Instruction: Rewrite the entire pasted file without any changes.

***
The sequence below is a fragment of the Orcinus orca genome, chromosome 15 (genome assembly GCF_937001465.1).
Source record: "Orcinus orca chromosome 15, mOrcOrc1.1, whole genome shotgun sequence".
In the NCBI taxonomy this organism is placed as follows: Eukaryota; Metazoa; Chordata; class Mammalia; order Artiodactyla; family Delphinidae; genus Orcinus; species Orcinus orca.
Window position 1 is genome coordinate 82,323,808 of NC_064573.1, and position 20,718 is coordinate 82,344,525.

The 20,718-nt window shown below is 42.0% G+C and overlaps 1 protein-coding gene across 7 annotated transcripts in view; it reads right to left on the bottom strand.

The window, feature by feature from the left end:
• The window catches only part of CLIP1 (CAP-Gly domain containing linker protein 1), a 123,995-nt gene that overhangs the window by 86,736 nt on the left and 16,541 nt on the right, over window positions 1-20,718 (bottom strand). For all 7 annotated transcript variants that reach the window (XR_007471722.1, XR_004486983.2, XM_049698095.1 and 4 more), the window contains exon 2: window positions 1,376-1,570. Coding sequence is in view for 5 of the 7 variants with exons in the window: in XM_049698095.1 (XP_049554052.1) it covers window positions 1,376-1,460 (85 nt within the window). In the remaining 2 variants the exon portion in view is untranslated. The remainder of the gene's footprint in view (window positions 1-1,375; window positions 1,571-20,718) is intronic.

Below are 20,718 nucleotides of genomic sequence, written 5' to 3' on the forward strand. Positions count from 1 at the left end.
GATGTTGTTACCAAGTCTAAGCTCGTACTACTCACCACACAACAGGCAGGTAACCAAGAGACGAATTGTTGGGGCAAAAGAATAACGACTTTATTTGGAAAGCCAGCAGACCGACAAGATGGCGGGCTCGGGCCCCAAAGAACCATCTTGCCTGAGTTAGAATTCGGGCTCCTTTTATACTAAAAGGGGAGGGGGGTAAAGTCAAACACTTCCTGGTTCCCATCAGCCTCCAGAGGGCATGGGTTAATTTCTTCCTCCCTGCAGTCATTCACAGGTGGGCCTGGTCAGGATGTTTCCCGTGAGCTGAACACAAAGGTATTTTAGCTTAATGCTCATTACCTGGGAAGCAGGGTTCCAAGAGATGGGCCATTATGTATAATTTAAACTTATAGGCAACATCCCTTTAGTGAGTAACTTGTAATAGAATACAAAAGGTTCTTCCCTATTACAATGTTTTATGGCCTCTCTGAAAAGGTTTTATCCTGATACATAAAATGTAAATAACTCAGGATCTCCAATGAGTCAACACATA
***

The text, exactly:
The sequence below is a fragment of the Orcinus orca genome, chromosome 15 (genome assembly GCF_937001465.1).
Source record: "Orcinus orca chromosome 15, mOrcOrc1.1, whole genome shotgun sequence".
In the NCBI taxonomy this organism is placed as follows: Eukaryota; Metazoa; Chordata; class Mammalia; order Artiodactyla; family Delphinidae; genus Orcinus; species Orcinus orca.
Window position 1 is genome coordinate 82,323,808 of NC_064573.1, and position 20,718 is coordinate 82,344,525.

The 20,718-nt window shown below is 42.0% G+C and overlaps 1 protein-coding gene across 7 annotated transcripts in view; it reads right to left on the bottom strand.

The window, feature by feature from the left end:
• The window catches only part of CLIP1 (CAP-Gly domain containing linker protein 1), a 123,995-nt gene that overhangs the window by 86,736 nt on the left and 16,541 nt on the right, over window positions 1-20,718 (bottom strand). For all 7 annotated transcript variants that reach the window (XR_007471722.1, XR_004486983.2, XM_049698095.1 and 4 more), the window contains exon 2: window positions 1,376-1,570. Coding sequence is in view for 5 of the 7 variants with exons in the window: in XM_049698095.1 (XP_049554052.1) it covers window positions 1,376-1,460 (85 nt within the window). In the remaining 2 variants the exon portion in view is untranslated. The remainder of the gene's footprint in view (window positions 1-1,375; window positions 1,571-20,718) is intronic.

Below are 20,718 nucleotides of genomic sequence, written 5' to 3' on the forward strand. Positions count from 1 at the left end.
GATGTTGTTACCAAGTCTAAGCTCGTACTACTCACCACACAACAGGCAGGTAACCAAGAGACGAATTGTTGGGGCAAAAGAATAACGACTTTATTTGGAAAGCCAGCAGACCGACAAGATGGCGGGCTCGGGCCCCAAAGAACCATCTTGCCTGAGTTAGAATTCGGGCTCCTTTTATACTAAAAGGGGAGGGGGGTAAAGTCAAACACTTCCTGGTTCCCATCAGCCTCCAGAGGGCATGGGTTAATTTCTTCCTCCCTGCAGTCATTCACAGGTGGGCCTGGTCAGGATGTTTCCCGTGAGCTGAACACAAAGGTATTTTAGCTTAATGCTCATTACCTGGGAAGCAGGGTTCCAAGAGATGGGCCATTATGTATAATTTAAACTTATAGGCAACATCCCTTTAGTGAGTAACTTGTAATAGAATACAAAAGGTTCTTCCCTATTACAATGTTTTATGGCCTCTCTGAAAAGGTTTTATCCTGATACATAAAATGTAAATAACTCAGGATCTCCAATGAGTCAACACATA